You know exercise is good for your health, but you might be wondering—can exercise help ward off respiratory illnesses? And should you continue exercising during a global pandemic, or should you give your immune system a rest?
As it turns out, continued physical activity can actually help boost your immune system—but just don’t overdo it.
Obesity and and inactivity can lower the function of the immune system, but engaging in a healthy lifestyle can help improve the immune system’s surveillance activity (when immune cells are in the bloodstream looking for infection) and may even reduce mortality rates from respiratory illnesses.
So, how can you make exercise work in your favor, and how much do you need? 30 to 60 minutes of near daily brisk walking (at least 3.5 miles per hour, or a 17-minute mile) can improve your body’s defense against germs.
That’s because each time you exercise, the activity increases the exchange of important white blood cells between peripheral tissues—which help with the body’s immune response—and the circulation (blood and lymph vessels). This increases the activity of immune cells in the bloodstream looking for viruses.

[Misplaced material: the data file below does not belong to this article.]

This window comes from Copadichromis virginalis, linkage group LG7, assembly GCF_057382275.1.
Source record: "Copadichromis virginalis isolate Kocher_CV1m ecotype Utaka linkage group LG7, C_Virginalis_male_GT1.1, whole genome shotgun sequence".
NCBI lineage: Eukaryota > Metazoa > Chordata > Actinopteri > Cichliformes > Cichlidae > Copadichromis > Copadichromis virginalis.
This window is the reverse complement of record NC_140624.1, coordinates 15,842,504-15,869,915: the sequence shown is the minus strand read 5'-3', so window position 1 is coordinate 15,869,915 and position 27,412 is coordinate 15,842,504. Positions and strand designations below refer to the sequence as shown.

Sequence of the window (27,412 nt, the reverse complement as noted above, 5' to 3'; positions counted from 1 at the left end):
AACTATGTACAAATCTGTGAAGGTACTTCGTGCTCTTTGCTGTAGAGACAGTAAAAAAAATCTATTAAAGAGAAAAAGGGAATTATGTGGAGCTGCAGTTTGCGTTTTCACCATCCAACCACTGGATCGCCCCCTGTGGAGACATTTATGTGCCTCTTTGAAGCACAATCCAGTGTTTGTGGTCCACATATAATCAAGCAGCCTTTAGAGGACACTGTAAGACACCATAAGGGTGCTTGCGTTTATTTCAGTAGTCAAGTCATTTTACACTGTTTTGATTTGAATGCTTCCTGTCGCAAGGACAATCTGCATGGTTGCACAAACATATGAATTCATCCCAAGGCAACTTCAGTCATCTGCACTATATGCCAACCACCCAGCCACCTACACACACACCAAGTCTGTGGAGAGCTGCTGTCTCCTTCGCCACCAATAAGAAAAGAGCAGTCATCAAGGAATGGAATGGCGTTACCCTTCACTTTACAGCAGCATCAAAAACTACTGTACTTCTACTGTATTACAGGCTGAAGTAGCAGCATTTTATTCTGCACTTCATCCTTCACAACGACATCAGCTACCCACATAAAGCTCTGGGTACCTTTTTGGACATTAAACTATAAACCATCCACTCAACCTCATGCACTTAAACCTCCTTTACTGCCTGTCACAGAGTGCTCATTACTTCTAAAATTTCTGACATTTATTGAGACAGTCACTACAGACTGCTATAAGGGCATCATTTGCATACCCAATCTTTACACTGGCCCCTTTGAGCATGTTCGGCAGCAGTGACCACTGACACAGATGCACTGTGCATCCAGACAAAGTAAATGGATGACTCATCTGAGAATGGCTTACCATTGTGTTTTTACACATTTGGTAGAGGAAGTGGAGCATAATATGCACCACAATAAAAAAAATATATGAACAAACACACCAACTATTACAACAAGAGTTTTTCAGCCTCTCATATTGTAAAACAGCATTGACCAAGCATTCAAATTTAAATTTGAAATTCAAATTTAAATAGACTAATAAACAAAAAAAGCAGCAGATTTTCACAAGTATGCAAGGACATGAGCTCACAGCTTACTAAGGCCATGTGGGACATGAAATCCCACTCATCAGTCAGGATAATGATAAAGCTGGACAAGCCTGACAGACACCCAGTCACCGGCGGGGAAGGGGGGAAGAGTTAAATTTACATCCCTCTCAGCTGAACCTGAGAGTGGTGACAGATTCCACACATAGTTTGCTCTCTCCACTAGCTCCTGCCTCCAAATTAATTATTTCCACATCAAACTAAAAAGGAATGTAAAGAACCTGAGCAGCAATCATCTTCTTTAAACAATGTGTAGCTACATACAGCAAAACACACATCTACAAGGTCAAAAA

On the flip side, overtraining can lower your immune system function.
Overtraining that leads to chronic fatigue, performance decline and mood disturbances can decrease immune function, resulting in increased odds for respiratory infections.
And while overtraining looks different for everyone, caution against pushing too hard during exercise training without adequate rest and recovery, as this can lead to chronic fatigue, performance decline, and mood disturbances, which decrease immune function.
As for increasing your mileage during marathon training or adding in more tough workouts? You’ll want to be careful you don’t push too hard.
If you are already an avid exerciser, keep it up, but remember everything is multifactorial. Physical activity is just one important factor that helps the immune system do its job better. Other factors include high flavonoid intake from berries and other fruits, low mental stress, regular sleep, and a nutrient-rich diet. And if you haven’t previously been active, making healthy changes in your diet and exercise routines will be beneficial to your health, just be sure to check in with a doctor.